Sustainable housing and real estate in Kitchener-Waterloo Region

What is geothermal heating and cooling?

Heating and cooling of indoor space is one of the biggest energy wasters in our homes and businesses. What if we could let the earth do this naturally for us, reducing our heating and cooling costs by as much as 50-70%?

A geothermal heat pump moves heat into or away from the earth through a ground loop system (a system of pipes that run deep into the ground). It quietly and comfortably controls the temperature in the home, providing more consistent heat that stays on longer and changes the temperature more gradually. It also has the capability to heat water in your home in place of a traditional water heater. In the summer, the system works as a cooling system with no need for a separate air conditioning system.

The geothermal heating system is made up of 3 main components:  the ground loop system, the heat pump furnace unit, and the distribution system. The ground loop is a system of polyethylene pipes which extract heat from soil beneath the frost line deep into the earth. In the cooling mode, the pipes return heat to the earth. The heat pump furnace unit moves heat from one place to another, and the distribution system channels it around your home through duct work and vents.

A geothermal system starts at about $20,000. With federal and provincial incentives and rebates, you can receive about $7,000 back on your system ($3,500 under federal rebate, matched in Ontario), provincial sales tax can also be waived, resulting in a further savings. Ontario also has programs for those who qualify for between $8,000 and $9,000 in possible rebates. See below for links to rebate programs.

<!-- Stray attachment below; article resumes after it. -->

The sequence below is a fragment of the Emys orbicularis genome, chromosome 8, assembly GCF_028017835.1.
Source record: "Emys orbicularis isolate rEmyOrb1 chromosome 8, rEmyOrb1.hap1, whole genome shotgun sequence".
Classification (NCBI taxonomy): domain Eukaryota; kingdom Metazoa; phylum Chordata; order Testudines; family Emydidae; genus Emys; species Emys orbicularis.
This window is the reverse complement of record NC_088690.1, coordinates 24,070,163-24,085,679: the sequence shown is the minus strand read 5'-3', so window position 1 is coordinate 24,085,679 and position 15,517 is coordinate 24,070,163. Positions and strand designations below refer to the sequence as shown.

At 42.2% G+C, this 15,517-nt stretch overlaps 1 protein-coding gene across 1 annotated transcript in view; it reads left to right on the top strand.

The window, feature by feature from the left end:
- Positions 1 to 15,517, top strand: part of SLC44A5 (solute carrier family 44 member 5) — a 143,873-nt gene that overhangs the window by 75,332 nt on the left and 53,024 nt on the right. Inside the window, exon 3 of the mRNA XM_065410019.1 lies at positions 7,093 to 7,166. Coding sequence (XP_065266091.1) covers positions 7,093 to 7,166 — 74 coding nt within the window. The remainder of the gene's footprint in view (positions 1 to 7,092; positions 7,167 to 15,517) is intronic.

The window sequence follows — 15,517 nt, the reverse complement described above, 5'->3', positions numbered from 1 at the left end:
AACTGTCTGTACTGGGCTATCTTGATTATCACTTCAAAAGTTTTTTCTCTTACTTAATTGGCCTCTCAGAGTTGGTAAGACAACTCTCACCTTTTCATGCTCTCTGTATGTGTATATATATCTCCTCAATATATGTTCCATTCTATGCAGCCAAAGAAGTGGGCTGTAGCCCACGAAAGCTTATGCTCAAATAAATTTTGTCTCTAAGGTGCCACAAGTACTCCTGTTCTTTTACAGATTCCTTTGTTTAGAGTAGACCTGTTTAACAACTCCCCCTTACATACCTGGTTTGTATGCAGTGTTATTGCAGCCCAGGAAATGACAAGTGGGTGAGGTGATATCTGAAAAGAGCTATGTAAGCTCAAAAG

Geothermal heating and cooling is best for new home construction or in rural areas since these present the fewest construction barriers when installing the system. Low levels of electricity are required to move the heat about, but electricity is not required to create the energy. There is no combustion taking place, therefore there is no need for a chimney or flue and there are no combustion hazards or concern for carbon monoxide gases.

Since the entire system is either indoors or below ground there is little potential for vandalism or destruction from weathering that can occur with other cooling systems. Other than at installation, noise from the system is minimal.

The initial costs are about two times as high as normal heating systems, but when you consider that the system is also responsible for cooling, the costs don’t seem nearly as high. Payback for the system can occur from savings in only 2-7 years, depending on which fuel/or system you are trading from. Most systems come with 10 year warranties, but can last much longer (20-30 years). The pumps have an average life span of about 20 years. The earth energy pipes are typically warranted for 25 years, but have a useful life of 50 years if maintained and installed properly and depending on local conditions. The best time to think about geothermal heating or cooling is when it is time to replace your old furnace. With rebates and incentives, the cost is not significantly higher than traditional systems and can result in great overall savings.